ANGRY residents say a sand mine being developed in state forest will “destroy” the area and the “lifestyle” they moved to Mariginiup for.
Plans for the mine, on Crown land near Silver and Bustard roads, include extracting up to one million tonnes of sand annually and about 150 truck movements per day, six days a week.
Developed and managed by Urban Resources, the mine was approved in August 2017 by the State Government, with work expected to begin in the first quarter of 2018.
Although initial plans for the mine were made about four years ago, local residents said the first they heard of it was in a letter dated January 11 about traffic management.
The letter, sent by a contractor on behalf of Urban Resources, sought community consultation around truck access to Neaves Road and the mine site via Meadowlands Drive and Silver Road.
Sue Myc, who lives on Via Vista Drive off Meadowlands Drive, said residents didn’t get the letter until January 16 and were angry they were given limited time to respond with their concerns around safety, increased traffic and environmental issues.
“This operation is on our doorstep, the sand mine will come within 300metres of Conductor Retreat, not 1500m as the letter suggests,” she said.
“It can’t be good for the environment, especially the threatened black cockatoo population or the very important groundwater that we’re sitting on.
“We have no idea about the depth they want to mine or the actual vehicle movements but from an Urban Resources Proposal document it looks like between 150 to 275 truck movements per day, six days a week for the next 24 years.
“We don’t want more trucks on our roads; Neaves Road is already dangerous as it is.”
Natalie Duffy, who has lived in the area for 41 years, said the mine would “destroy” the area and the “lifestyle” the community moved to the area for.
“We live here for the land and the quiet lifestyle which this sand mine will destroy,” she said.
“It’s a peaceful residential area where our kids can ride bikes and horses safely, and the trucks and the sand mine will ruin that.”
Urban Resources Director Stephen Elliott said road access had not been finalised although an application was sent to the City of Wanneroo in December to gain access to Neaves Road via Meadowlands Drive.
Mr Elliot said Council requested the letter be sent to residents and that responses were being collated, with many residents expressing concern about the proposal which allowed mining of up to one million tonnes of sand per annum.
“This would be very dependent on market demand and competition so could be much less than this annually but would not be exceeded without approval,” he said.
“In the event the maximum tonnages were being achieved this would relate to approximately 140-150 loaded truck movements per day.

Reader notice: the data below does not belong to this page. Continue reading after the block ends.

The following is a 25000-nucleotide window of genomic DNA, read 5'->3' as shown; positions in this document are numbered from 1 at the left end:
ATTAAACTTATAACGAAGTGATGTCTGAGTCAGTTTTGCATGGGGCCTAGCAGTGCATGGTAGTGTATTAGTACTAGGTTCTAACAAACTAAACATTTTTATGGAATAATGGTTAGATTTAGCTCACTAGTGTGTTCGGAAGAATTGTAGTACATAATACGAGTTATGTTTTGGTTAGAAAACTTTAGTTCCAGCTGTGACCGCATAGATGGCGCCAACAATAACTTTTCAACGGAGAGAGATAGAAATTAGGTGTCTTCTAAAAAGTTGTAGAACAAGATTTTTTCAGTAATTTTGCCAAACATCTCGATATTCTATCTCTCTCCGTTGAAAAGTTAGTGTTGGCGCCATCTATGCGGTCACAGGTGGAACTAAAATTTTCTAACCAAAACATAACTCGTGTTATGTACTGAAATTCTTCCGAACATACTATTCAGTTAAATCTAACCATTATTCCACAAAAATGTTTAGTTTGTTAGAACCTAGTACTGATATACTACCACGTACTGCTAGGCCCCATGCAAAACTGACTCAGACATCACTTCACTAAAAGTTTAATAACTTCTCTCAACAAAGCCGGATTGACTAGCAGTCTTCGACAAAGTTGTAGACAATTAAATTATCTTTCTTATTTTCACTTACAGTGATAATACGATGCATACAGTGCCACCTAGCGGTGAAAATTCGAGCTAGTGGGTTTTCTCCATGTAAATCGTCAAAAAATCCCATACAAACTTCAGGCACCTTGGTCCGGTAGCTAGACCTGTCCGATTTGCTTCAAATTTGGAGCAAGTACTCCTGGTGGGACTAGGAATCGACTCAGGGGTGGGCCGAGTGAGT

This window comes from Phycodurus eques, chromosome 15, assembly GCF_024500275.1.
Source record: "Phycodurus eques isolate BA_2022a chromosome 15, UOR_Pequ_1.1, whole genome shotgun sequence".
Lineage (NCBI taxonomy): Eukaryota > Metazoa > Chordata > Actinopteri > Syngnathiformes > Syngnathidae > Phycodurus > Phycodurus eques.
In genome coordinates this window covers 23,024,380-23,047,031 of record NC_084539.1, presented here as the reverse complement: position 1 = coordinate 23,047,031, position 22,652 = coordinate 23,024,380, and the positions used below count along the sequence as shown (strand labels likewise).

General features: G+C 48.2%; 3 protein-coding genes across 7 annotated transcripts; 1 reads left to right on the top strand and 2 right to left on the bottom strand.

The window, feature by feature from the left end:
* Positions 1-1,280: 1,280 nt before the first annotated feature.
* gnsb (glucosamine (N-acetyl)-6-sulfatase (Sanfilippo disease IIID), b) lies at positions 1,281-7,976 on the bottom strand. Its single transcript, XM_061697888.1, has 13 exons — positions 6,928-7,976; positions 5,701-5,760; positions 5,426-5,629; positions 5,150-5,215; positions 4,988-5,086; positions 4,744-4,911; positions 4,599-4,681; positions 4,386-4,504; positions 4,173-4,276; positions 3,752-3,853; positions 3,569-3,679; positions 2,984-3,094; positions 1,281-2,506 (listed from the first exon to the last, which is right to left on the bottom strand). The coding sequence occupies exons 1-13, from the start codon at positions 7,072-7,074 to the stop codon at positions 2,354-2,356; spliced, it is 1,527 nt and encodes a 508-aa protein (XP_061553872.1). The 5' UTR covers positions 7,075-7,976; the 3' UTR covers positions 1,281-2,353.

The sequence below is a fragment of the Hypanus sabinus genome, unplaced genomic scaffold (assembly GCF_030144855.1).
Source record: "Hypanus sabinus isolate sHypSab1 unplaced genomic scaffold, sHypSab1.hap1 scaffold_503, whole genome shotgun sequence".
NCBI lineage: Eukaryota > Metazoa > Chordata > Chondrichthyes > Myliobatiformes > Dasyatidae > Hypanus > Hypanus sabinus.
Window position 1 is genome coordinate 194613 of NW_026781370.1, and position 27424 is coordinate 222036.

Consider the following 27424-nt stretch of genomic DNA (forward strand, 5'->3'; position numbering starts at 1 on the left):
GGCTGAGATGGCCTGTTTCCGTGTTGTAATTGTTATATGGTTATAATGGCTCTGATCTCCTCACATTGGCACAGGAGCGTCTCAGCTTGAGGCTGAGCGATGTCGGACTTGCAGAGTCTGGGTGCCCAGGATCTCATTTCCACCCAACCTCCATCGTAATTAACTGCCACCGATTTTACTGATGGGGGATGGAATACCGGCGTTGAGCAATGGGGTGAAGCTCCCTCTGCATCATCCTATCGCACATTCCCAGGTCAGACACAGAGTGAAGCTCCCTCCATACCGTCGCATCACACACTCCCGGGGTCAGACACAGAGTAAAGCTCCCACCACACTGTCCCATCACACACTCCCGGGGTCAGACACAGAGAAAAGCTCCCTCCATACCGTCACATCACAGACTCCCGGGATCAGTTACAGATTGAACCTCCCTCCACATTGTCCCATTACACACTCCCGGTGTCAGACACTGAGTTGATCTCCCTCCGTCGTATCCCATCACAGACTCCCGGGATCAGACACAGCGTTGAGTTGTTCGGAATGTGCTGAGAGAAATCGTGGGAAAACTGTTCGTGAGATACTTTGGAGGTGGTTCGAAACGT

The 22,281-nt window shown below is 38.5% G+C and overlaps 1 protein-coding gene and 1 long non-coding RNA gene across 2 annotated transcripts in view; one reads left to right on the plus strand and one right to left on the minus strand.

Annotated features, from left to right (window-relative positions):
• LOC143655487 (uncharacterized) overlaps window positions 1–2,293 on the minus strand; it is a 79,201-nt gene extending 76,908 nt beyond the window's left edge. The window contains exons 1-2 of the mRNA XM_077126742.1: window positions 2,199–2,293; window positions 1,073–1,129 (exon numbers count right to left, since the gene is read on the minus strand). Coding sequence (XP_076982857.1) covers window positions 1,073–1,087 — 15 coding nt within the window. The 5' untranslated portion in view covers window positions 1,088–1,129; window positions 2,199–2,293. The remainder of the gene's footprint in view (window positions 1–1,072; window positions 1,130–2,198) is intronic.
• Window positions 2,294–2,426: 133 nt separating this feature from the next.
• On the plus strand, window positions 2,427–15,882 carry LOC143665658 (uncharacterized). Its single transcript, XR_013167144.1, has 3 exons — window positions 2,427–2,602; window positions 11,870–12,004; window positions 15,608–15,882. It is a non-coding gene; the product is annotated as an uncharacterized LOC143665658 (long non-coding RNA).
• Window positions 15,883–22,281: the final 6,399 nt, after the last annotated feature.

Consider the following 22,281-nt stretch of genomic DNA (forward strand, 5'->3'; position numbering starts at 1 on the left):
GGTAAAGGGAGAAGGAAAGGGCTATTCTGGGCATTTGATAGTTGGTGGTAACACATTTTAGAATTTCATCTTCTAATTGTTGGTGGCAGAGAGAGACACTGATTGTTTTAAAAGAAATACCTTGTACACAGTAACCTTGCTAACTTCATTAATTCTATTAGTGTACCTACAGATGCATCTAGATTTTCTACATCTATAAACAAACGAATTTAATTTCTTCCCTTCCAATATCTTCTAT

“The mine operation was estimated to be around 20 years but this would be dependent on demand.
“We would like to achieve an outcome that minimises any impact on the residents in the area but still allows a valuable sand resource to be extracted.”
According to the Department of Mines Industry Regulations and Safety (DMIRS), Urban Resources met with the City of Wanneroo in December 2014 to discuss traffic management, land use and related issues around the mine plan and closure plan.
City of Wanneroo Director of Planning and Sustainability Mark Dickson said the land was under the control of the Department of Biodiversity, Conservation and Attractions (DBCA) and was reserved for Parks and Recreation and State Forest under the Metropolitan Region Scheme and the City’s District Planning Scheme No. 2 (DPS 2).
“The use and development of land in these reserves is exempt from the need to obtain planning approval from the City, indeed DPS 2 has no jurisdiction over the site in question,” he said.
“On this basis, the City’s ability to influence or alter the proposal is limited.”
DMIRS Acting Executive Director Resource and Environmental Compliance Karen Caple said throughout the life of the mine, Urban Resources would consult with the City of Wanneroo, City of Swan, and DBCA, local residents and other government agencies.
“There are rehabilitation objectives and management plans in place to ensure the state forest is rehabilitated to the agreed standard,” she said.
Ms Caple said Urban Resources had proposed a residential buffer on the northern tenement boundary as a management strategy for noise and dust, with a 300m distance between existing dwellings and screening in place that “should offer sufficient buffers to not adversely impact” nearby residents.
The Mining Proposal limited excavation depth to three metres above groundwater levels and a groundwater assessment has been provided for the project with mining activities conforming to Department of Water and Environmental Regulation standards.
Urban Resources’ first annual environmental report is due in July 2018.